Boy Scouts of America apologizes for Trump's 'political rhetoric'

NEW YORK, July 27 (Reuters) - The head of the Boy Scouts of America apologized to members of the youth organization on Thursday for the "political rhetoric that was inserted" into its national gathering this week by U.S. President Donald Trump.

"I want to extend my sincere apologies to those in our Scouting family who were offended by the political rhetoric that was inserted into the jamboree," Michael Surbaugh wrote in an open letter published on the Scouts' website. "That was never our intent."

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Boy Scouts listen as US President Donald Trump speaks during the National Boy Scout Jamboree at Summit Bechtel National Scout Reserve in Glen Jean, West Virginia, July 24, 2017. / AFP PHOTO / SAUL LOEB (Photo credit should read SAUL LOEB/AFP/Getty Images)
US President Donald Trump waves after speaking to Boy Scouts during the National Boy Scout Jamboree at Summit Bechtel National Scout Reserve in Glen Jean, West Virginia, July 24, 2017. / AFP PHOTO / SAUL LOEB (Photo credit should read SAUL LOEB/AFP/Getty Images)
US President Donald Trump waves after speaking to Boy Scouts during the National Boy Scout Jamboree at Summit Bechtel National Scout Reserve in Glen Jean, West Virginia, July 24, 2017. / AFP PHOTO / SAUL LOEB (Photo credit should read SAUL LOEB/AFP/Getty Images)
US President Donald Trump waves after speaking to Boy Scouts during the National Boy Scout Jamboree at Summit Bechtel National Scout Reserve in Glen Jean, West Virginia, July 24, 2017. / AFP PHOTO / SAUL LOEB (Photo credit should read SAUL LOEB/AFP/Getty Images)
WASHINGTON, DC - JULY 24: (L-R) Energy Secretary Rick Perry, Interior Secretary Ryan Zinke, and HHS Secretary Tom Price walk to Marine One to depart with U.S. President Donald Trump from the White House on July 24, 2017 in Washington, DC. President Trump is traveling to Beaver, West Virginia where is will speak to Boy Scouts at the at the 2017 National Scout Jamboree. (Photo by Mark Wilson/Getty Images)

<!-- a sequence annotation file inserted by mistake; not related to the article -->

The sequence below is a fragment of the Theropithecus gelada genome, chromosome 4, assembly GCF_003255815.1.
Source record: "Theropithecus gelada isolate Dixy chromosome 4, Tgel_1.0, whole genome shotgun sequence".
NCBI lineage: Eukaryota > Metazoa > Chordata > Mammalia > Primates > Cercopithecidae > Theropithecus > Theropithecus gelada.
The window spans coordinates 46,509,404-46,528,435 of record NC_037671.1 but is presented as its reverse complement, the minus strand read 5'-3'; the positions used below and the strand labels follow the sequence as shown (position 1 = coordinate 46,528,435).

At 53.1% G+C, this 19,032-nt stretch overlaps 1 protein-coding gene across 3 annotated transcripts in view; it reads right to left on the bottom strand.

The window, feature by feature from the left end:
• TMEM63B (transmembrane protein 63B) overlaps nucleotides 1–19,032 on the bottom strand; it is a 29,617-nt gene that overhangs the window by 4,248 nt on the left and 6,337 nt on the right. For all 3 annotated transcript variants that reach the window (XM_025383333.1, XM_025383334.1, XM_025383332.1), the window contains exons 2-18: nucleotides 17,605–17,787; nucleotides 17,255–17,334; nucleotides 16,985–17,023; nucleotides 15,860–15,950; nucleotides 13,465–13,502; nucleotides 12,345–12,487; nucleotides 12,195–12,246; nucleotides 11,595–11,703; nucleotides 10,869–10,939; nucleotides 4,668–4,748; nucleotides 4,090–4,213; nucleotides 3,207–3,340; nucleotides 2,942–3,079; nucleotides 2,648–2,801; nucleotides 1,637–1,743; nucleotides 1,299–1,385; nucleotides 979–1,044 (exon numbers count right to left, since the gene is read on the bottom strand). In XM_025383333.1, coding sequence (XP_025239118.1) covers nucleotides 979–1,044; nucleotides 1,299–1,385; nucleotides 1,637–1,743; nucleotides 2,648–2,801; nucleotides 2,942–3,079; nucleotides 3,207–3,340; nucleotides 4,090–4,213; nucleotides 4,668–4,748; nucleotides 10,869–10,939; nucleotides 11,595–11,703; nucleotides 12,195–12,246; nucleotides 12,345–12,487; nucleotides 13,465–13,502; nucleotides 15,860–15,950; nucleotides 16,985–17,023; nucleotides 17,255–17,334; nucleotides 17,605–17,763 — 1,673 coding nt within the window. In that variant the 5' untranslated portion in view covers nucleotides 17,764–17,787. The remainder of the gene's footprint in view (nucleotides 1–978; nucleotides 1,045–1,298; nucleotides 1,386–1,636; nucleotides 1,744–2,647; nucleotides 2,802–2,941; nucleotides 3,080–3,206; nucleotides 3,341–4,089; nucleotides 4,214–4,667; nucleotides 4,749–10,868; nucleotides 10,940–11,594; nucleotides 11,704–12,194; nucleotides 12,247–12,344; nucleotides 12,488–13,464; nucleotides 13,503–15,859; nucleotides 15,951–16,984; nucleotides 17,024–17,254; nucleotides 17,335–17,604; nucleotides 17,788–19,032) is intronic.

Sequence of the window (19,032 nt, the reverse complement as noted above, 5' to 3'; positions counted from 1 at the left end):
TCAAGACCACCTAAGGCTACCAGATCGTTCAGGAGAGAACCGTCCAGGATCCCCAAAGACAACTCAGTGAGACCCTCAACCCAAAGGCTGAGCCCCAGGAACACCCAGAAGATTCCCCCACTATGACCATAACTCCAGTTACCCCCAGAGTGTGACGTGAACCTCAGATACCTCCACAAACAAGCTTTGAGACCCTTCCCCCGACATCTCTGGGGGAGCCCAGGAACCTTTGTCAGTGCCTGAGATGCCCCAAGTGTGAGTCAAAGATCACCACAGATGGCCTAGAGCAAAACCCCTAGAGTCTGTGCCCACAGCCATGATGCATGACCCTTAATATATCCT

U.S. President Donald Trump waves after delivering remarks at the 2017 National Scout Jamboree in Summit Bechtel National Scout Reserve, West Virginia, U.S., July 24, 2017. REUTERS/Carlos Barria TPX IMAGES OF THE DAY
U.S. President Donald Trump delivers remarks at the 2017 National Scout Jamboree in Summit Bechtel National Scout Reserve, West Virginia, U.S., July 24, 2017. REUTERS/Carlos Barria
U.S. President Donald Trump reacts as he delivers remarks at the 2017 National Scout Jamboree in Summit Bechtel National Scout Reserve, West Virginia , U.S., July 24, 2017. REUTERS/Carlos Barria
U.S. President Donald Trump arrives to delivers remarks at the 2017 National Scout Jamboree in Summit Bechtel National Scout Reserve, West Virginia, U.S., July 24, 2017. REUTERS/Carlos Barria
U.S. President Donald Trump arrives to delivers remarks at the 2017 National Scout Jamboree in Summit Bechtel National Scout Reserve, West Virginia, U.S., July 24, 2017. REUTERS/Carlos Barria
U.S. President Donald Trump (2nd R) delivers remarks at the 2017 National Scout Jamboree in Summit Bechtel National Scout Reserve, West Virginia, U.S., July 24, 2017. REUTERS/Carlos Barria
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He said that every U.S. president, who serves as the Scouts' honorary president, has been invited to speak at the national jamborees held every four years since 1937, but that the Scouts were nonetheless "steadfastly" non-partisan.

"We sincerely regret that politics were inserted into the Scouting program," Surbaugh wrote.

He said there were 40,000 participants, including Boy Scouts, volunteers, staff and visitors.

Trump, a Republican, started his speech before thousands of boys aged 12 to 18 in a West Virginia field on Monday evening lauding hard work and perseverance, then quickly turned to partisan attacks and ridicule of "fake media."

He attacked Democratic rivals, lambasted the current healthcare law and reminisced about a cocktail party he went to decades ago filled with "the hottest people in New York."

Trump's speech drew intense criticism from former Scouts, parents of Scouts and others, with many saying the speech was not in keeping with Scout values and inappropriate.

While many Scouting families expressed outrage, a few said the reaction was overblown, arguing that exposure to political speech in all forms was an important part of a Scout's development.

(Reporting by Jonathan Allen; Editing by Toni Reinhold)


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